How do you “image” a hard drive? I would like to make an image
of my hard drive so when I mess things up like I usually do, I could restore
everything back to a pristine condition without having to reformat and
reinstall the operating system and associated programs.
“Imaging” a hard drive is a process that makes a complete copy of the drive, all
of it, at a very low level. Restoring from a backup image restores everything
to the exact state that it was at the time you took the image.
Sounds great, doesn’t it?
But I’ll let you in on a little secret: I’ve never imaged a hard drive. Not
once. There are a couple of “catches” that make it not quite as useful as you
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First to answer your question: to create a hard disk image, you’ll need a
disk imaging utility. There are
several, though as I mentioned I don’t use one, so I don’t have a real
recommendation. These utilities will walk you through the process of creating
Now, why don’t I use one?
Most people think of disk imaging as a backup utility. As you’ve pointed
out, if you “mess things up”, you can restore the system to the original state
that it had at the time you took the image. The problem is that the image is
monolithic – all or nothing. That means any and all changes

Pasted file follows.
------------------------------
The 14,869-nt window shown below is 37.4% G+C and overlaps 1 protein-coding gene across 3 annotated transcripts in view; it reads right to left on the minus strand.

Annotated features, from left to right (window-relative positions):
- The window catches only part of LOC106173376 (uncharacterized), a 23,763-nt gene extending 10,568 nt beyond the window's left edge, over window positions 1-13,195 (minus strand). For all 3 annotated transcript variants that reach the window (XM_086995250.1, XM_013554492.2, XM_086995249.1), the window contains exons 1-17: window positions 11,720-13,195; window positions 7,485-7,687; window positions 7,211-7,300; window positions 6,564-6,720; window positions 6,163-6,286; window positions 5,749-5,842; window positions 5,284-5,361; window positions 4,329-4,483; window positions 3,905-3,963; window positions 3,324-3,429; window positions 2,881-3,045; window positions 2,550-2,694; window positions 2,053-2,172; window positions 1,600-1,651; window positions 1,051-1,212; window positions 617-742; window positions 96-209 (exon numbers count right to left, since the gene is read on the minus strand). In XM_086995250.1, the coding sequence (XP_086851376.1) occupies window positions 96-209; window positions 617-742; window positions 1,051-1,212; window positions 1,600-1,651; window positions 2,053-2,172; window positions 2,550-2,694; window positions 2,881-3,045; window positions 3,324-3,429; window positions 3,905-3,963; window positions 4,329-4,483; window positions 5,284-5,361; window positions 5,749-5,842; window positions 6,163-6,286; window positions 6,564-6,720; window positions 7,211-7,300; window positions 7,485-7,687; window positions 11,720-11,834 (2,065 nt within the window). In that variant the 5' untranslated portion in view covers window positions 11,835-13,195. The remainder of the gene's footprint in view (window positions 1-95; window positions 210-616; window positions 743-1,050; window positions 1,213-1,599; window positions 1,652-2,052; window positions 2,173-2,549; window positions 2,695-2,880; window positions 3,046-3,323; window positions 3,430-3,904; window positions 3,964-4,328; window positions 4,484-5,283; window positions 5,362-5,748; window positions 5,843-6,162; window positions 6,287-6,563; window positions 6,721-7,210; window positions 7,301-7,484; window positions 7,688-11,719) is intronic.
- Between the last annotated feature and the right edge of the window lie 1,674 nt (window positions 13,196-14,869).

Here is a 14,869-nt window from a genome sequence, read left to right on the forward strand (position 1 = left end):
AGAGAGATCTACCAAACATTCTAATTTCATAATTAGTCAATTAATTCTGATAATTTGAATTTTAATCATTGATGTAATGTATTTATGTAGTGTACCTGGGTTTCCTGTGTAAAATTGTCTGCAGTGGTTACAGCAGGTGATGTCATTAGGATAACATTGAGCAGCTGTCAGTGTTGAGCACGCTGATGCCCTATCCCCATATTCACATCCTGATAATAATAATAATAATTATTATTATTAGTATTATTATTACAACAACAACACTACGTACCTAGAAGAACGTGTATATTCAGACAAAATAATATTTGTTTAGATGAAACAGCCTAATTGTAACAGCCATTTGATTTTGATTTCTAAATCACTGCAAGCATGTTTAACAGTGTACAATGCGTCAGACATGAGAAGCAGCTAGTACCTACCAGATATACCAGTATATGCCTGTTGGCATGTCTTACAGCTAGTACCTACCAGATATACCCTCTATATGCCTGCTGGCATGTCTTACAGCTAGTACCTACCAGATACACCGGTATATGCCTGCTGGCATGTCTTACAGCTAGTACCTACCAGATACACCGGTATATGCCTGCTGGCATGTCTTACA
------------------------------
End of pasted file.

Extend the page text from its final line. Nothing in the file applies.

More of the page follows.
you’ve made since making the image will be lost when you restore. All of
image will be lost when you restore.”
Now, I don’t know about you, but while I do “mess things up” on a regular
basis, I also do many, many other things that I don’t really want to lose. So
for me the approach to restoring from a full disk image would be to first try
to copy off the data that I want to preserve, hope that I got it all, restore
the image, and then restore the data. That seems like a fair amount of work to
My approach is slightly more traditional: an incremental backup solution. It
backs up things as they change.
And yes, when things get really messed up, I rebuild my machine. From
scratch. What I find, though, is that because I install and uninstall software
on a fairly frequent basis, about every two years or so I need to rebuild the
So when does disk imaging software make sense?
The single biggest use for imaging software is in corporations, where large
numbers of machines need to be built out frequently, and identically. Rather
than running through the setup for Windows and whatever other applications
might be part of the standard configuration over and over for each machine, it’s done once, and then imaged. That image can then be restored onto multiple hard disks
significantly faster than the standard setup process.
Another use for disk imaging software is for benchmarking and software
comparison tests. When comparing several different utilities, the only valid
comparison may be to start from an identical configuration each time. A
standard disk image of the system provides a quick and easy way to start from
an identical state each time.
And yes, a disk image tool might sometimes be used in conjunction
with an incremental backup strategy.
But after all is said and done, to me a traditional backup strategy seems
just as much work, and slightly more flexible.